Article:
The Constitutional Court, in an unanimous judgment authored by Justice Cameron (joined by Deputy Chief Justice Moseneke, Justices Froneman, Jafta, Madlanga, Nkabinde, Skweyiya, Van der Westhuizen, Zondo and Acting Justice Mhlantla), found that once the Union had undertaken to provide legal assistance to its member, it could not unilaterally withdraw that assistance. If it failed to accord with its agreement with its members, it could be held liable for that failure. So the Constitutional Court refused to grant leave to appeal as there were not prospects of success in the appeal. Continue reading

MEC for Education, Gauteng Province v The Governing Body of the Rivonia Primary School

Case No. Lower Court Judgments Hearing Date Judgment Date Majority Author  Vote
CCT 135/12 South Gauteng High Court, 7 Dec. 2011
Supreme Court of Appeal, 30 Nov. 2012
9 May. 2013 3 Oct. 2013 Mhlantla AJ 7-2

By Duncan Wild on 3 October 2013.

The case concerns whether it is the Provincial Department of Education or the governing body of a public school that has the power to determine the number of learners that the school may admit, and whether the Provincial Department of Education may override any determination in this respect by a governing body.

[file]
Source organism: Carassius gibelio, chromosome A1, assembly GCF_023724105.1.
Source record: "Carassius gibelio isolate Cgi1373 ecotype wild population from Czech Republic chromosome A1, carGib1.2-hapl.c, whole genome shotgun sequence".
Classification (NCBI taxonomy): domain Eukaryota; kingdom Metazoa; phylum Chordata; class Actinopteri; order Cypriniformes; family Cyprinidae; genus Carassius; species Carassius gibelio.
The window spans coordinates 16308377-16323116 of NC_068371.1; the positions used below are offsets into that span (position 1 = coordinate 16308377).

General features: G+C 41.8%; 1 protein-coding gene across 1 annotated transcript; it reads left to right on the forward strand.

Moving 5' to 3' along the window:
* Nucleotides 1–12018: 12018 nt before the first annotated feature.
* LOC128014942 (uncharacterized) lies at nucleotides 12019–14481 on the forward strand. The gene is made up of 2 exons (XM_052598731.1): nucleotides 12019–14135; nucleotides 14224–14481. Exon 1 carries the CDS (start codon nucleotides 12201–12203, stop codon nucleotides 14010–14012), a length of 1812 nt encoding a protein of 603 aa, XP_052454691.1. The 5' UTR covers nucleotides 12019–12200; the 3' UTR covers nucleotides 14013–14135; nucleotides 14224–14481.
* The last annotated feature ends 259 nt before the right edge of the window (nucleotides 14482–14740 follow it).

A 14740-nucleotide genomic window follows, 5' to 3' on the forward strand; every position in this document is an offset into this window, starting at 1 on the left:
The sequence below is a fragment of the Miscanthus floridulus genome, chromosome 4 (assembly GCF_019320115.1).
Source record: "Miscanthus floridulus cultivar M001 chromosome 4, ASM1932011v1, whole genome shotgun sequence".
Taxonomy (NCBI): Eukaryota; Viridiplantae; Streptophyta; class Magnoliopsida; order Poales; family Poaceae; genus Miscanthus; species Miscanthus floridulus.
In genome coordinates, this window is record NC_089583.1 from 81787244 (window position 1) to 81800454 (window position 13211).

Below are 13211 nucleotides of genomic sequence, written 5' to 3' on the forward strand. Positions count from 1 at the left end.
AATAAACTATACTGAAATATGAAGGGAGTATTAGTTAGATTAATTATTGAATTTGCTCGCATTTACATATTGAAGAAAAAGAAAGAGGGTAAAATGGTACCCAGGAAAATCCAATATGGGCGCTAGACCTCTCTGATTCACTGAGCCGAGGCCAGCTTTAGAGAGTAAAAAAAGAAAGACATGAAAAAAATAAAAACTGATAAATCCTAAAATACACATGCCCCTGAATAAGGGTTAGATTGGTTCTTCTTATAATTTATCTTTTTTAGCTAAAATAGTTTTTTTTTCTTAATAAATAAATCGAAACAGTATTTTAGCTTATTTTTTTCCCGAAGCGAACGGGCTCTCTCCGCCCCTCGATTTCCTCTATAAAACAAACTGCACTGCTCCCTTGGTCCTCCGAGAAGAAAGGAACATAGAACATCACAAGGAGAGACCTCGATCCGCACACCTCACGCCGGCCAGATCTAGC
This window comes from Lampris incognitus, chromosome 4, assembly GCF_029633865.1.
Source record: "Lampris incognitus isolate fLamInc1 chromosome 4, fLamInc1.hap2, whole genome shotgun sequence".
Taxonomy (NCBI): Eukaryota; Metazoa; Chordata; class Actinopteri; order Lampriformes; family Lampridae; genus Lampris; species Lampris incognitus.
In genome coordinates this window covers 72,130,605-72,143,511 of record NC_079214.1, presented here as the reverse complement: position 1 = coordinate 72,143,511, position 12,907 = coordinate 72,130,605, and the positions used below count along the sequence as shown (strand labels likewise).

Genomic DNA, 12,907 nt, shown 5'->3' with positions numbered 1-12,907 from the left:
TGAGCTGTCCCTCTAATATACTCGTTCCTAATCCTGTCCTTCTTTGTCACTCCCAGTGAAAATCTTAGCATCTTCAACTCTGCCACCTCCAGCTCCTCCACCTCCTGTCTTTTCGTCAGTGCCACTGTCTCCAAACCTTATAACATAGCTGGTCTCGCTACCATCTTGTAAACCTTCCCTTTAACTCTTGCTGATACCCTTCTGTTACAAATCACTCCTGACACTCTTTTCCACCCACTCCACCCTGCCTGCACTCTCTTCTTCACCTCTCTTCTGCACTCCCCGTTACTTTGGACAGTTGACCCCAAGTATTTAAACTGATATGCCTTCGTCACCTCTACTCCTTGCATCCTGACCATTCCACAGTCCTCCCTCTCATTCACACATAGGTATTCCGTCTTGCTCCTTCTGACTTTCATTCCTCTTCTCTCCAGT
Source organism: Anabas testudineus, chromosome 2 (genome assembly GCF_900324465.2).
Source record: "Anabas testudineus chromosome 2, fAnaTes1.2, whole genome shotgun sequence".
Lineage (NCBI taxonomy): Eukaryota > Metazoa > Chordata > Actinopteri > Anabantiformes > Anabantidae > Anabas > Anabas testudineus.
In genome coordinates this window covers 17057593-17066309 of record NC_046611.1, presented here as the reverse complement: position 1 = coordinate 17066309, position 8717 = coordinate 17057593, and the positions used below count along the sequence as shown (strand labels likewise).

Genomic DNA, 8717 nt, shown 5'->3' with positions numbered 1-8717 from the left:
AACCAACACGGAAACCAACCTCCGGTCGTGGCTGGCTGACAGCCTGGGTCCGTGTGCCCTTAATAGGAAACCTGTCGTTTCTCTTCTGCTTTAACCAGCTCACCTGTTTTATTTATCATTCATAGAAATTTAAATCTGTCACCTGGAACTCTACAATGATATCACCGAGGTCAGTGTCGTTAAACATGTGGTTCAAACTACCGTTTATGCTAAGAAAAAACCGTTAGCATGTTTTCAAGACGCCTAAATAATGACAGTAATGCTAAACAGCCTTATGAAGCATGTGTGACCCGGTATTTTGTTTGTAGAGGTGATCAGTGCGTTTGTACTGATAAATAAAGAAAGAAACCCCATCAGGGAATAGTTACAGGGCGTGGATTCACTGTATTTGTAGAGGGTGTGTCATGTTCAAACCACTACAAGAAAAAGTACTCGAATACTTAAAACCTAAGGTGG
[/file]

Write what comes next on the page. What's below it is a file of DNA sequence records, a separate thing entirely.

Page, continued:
The Constitutional Court, in a judgment authored by Acting Justice Mhlantla with  Deputy Chief Justice Moseneke, Justices Froneman, Khampepe, Nkabinde and Skweyiya and Acting Justice Bosielo concurring, found that although the school governing body had the ability to determine the capacity of a school, a Provincial Department maintains ultimate control, and a school’s admission policy cannot inflexibly limit the discretion of the Head of Department. Continue reading